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Learn How to Bet on the Breeders’ Cup

Breeders’ Cup

The Breeders' Cup is arguably the biggest horseracing event in the year. It consists of 14 horseraces run over different distances and contested by colts and geldings, fillies, mares or a mixture. Each event receives huge media coverage, and the purses of the individual races are $1 million or $2 million, with the exception of the Breeders' Cup Turf that has a purse of $4 million, and the Breeders' Cup Classic, that has the biggest purse at $6 million.

The event is hosted by different racecourses in the United States each year, with Churchill Downs, Santa Anita Park, Keeneland and the Del Mar Thoroughbred Club being the most prominent. The 2-day event can attract crowds of over 100,000 and has an even larger media following, watched by horse racing fans around the world.

Betting On the Breeders’ Cup

There is a lot of hype surrounding the Breeders Cup, and for good reason: it offers horseracing purists the chance to watch some of the finest thoroughbreds from around the world, and it also offers punters a huge range of betting options.

Due to the massive interest in the event, there will definitely be a lot of information available online about each of the contestants so it is not hard to gather information when planning bets. There are several bets you may wish to place. Here we shall explore some of the most popular.

Race Winner

This is a bet on which horse will win the race. In the Breeders’ Cup, each of the races can have a total of 14 runners, which is considerably higher than a lot of ungraded races. This means that the odds offered on each of the horses will be considerably longer, even for the favourites.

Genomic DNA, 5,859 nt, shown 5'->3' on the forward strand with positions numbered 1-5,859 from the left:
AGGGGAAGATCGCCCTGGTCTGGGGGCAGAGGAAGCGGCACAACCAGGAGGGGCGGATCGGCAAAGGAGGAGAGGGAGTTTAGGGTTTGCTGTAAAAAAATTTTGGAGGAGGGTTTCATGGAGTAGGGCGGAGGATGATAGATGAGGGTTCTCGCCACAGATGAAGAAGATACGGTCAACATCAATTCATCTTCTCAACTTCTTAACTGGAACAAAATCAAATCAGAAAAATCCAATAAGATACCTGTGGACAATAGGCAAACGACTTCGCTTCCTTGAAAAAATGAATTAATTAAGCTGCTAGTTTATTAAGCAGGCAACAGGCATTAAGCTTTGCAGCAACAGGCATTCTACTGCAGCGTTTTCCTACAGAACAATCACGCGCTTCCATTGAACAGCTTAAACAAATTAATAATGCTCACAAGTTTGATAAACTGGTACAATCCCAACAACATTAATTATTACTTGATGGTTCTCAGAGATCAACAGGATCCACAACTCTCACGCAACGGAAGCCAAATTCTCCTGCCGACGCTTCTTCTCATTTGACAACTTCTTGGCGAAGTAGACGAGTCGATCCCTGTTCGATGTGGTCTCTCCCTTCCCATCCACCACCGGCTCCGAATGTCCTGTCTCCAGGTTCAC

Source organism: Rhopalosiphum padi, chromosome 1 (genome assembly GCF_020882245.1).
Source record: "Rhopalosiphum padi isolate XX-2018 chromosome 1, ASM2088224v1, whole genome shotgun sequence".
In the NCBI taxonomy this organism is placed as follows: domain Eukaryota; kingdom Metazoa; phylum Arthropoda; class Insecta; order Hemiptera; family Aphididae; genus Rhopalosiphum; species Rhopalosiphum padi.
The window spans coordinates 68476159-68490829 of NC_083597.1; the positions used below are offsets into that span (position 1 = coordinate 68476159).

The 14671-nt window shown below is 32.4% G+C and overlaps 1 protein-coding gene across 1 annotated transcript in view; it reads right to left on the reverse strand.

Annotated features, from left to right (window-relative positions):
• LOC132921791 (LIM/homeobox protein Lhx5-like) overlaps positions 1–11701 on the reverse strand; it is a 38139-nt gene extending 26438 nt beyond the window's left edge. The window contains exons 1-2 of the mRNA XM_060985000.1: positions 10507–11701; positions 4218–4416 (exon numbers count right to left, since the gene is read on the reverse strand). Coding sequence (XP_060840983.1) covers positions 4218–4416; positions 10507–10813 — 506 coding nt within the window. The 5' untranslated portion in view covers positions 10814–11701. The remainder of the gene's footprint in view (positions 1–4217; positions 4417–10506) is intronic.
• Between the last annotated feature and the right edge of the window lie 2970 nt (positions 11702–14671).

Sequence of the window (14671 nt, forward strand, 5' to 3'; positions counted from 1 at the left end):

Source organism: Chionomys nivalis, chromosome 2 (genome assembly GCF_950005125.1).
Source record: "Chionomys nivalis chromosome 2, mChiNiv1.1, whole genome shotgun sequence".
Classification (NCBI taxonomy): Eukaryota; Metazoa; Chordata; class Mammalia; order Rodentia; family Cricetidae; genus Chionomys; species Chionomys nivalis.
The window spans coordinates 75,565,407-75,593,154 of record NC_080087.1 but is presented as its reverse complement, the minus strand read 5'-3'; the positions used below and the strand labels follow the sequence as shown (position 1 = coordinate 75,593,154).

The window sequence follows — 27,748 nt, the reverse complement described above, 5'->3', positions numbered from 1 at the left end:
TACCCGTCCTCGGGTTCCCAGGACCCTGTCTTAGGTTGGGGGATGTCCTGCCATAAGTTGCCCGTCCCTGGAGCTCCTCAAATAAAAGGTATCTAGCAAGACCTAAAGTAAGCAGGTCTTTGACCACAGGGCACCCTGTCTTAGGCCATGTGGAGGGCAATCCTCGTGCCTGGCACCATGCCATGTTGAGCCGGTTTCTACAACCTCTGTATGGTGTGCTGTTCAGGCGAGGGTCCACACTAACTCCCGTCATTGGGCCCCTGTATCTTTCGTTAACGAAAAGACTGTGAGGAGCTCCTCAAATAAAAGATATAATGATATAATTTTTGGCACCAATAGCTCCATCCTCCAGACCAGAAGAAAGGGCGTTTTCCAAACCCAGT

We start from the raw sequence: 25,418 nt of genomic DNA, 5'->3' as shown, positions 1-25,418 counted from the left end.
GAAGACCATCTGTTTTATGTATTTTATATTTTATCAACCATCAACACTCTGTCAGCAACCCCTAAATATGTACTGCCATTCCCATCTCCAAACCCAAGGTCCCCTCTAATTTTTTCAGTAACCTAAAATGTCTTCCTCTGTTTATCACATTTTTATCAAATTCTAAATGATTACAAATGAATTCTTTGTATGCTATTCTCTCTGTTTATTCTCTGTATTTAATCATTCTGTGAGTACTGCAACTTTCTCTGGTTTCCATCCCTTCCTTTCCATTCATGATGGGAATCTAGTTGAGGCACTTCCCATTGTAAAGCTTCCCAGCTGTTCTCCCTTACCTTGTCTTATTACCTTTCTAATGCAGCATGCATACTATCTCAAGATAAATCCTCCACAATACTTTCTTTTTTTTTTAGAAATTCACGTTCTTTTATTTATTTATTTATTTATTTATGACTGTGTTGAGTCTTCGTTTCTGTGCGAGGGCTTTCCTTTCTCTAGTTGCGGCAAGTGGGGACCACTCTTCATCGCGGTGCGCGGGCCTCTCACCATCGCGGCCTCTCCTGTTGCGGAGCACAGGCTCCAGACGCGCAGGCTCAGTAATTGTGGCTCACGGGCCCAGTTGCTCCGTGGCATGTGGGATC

Place Bets

The place bet has more insurance than the race winner bet. It covers a horse to finish in any of the first three places, which eliminates the possibility of any last minute disappointments if the chosen horse is in the lead and the race goes down to the wire. Whilst they are safer to place, the odds will be considerably shorter than that of the race winner bets.

Each Way Bets

Each way bets can vary from race to race. These are bets where a punter places two stakes of equal value, one will cover the horse to win whilst the other will cover the horse to place at a given fraction of the odds to win.

To put this in an example, there may be a bet on a horse to win at 4/1, and the each way bet offers ⅓ of the odds for the horse to finish anywhere in the first three places. The stake will be doubled, so for a €10 bet the punter will need to stake €20. If the horse finishes in first place, the €10 bet on the horse to win will have a return of €40 + the original stake of €10, whilst the bet on the horse to place will return €13.33 + the stake of €10. This will bring a return of €73.33, meaning a profit of €53.33.

If the horse places second or third, then the first bet loses but the bet on the horse to place pays out at €13.33 + €10. This will bring a return of €23.33, meaning a profit of €3.33.

If that stake of €20 was placed on the horse to win, at the same odds, the returns would be €100, which is considerably larger than the €73.33, but there would be no returns if the horse placed.


This bet can come at far longer odds than the other bets mentioned so far. It requires punters to predict which horses will finish in first and second place. This is by no means an easy bet to predict correctly, but even if a bettor were to place their money on the two horses with the shortest odds, a win would guarantee some large wins.


The exacta bets are similar to the quinella, only the punters will also need to put the order in which the two horses will finish.


Trifecta bets are a step up from the exacta in terms of difficulty. This is a bet on which horses will finish in the first, second, and third places, in the correct order. If punters use the trifecta as a side bet, with a small stake, it could still generate some considerably large winnings if the horses and order picked is correct.